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Assumedly,    you are relaxing and deliberating on instituting divorce proceedings against your spouse. Nevertheless question remains, have you thought of financial implications associated with the preset divorce action?

In the matter of Ndaba v Ndaba (600/2015) [2016] ZASCA 162, Ms. Ndaba (Appelant) was married in community of property with Mr.Ndaba(Respondent )and their marriage was dissolved by the trial court and later she instituted legal proceedings against the Mr.Ndaba in the Gauteng Division of the High Court, Pretoria in which she sought a declaratory order  that she and Mr.Ndaba were entitled to an amount equal to 50 per cent of each other‟s pension interest. In addition, she sought an order directing each pension fund to make an endorsement in its records that a portion of the pension interest of the member spouse, as at the date of divorce, shall be payable to the non-member spouse when the pension benefits accrued.

Disappointingly her application as alluded above was refused by the Gauteng Division of High Court and , being aggrieved by the latter’s decision , she approached the Supreme Court of Appeal for a relief in that the pension interest of Mr.Ndaba should form part of a joint estate.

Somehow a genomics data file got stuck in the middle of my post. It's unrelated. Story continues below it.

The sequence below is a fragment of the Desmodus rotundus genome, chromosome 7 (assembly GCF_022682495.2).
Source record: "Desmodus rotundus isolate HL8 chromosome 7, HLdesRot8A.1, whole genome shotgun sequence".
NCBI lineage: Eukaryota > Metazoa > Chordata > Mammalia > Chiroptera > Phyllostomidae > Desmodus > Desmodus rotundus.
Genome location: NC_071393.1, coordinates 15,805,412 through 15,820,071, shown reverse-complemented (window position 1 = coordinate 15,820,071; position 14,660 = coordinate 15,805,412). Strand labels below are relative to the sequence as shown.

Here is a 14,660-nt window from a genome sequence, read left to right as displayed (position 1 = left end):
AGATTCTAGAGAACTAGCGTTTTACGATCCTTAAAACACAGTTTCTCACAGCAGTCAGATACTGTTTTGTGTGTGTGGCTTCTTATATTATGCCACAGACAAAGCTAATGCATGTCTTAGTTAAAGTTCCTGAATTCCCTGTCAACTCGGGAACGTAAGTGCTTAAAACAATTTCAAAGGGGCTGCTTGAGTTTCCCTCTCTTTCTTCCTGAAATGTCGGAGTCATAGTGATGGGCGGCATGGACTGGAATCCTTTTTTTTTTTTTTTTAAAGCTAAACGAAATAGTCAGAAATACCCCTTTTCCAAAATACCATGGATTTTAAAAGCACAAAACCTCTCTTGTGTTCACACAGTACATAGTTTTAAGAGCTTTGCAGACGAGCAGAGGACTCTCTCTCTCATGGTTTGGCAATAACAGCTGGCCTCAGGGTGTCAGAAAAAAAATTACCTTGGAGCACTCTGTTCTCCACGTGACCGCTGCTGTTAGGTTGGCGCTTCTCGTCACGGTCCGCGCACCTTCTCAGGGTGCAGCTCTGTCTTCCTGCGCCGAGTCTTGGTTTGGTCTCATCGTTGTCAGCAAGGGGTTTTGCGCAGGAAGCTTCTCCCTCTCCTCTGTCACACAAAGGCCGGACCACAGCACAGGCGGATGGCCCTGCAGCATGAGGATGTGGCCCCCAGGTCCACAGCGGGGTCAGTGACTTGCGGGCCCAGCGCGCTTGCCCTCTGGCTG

On appeal, the court held that the pension interests of spouses married in community of property are, by default, deemed to be part of the joint estate at the dissolution of the marriage, each party is entitled to a half-share of the joint estate, including the pension interests, where applicable, except where there is an order of forfeiture in terms of Section 9(1) of the Divorce Act or an express agreement between the parties to the contrary.

The legal effects of this case law are that in the event you getting into a divorce process with your spouse, you are mechanically entitled to 50 % (percent) of his or her pension money and vice versa unless there is a forfeiture order in place or agreement to the contrary.

Initially, you had to fight for the pension money of your spouse; it is no more the case. It is yours too and vice versa.

However, I must accentuate that it remains your accountability to safeguard that the divorce order is sent to the relevant Pension Fund(s) concerned so that the Fund could alter its records and commence with its process in this regard. Do not leave it late, act upon the receipt of the divorce order.

 Mr.V.E Mavuya, Director, Mavuya Attorneys INC, vuyisilemavuya@mavuyainc.co.za

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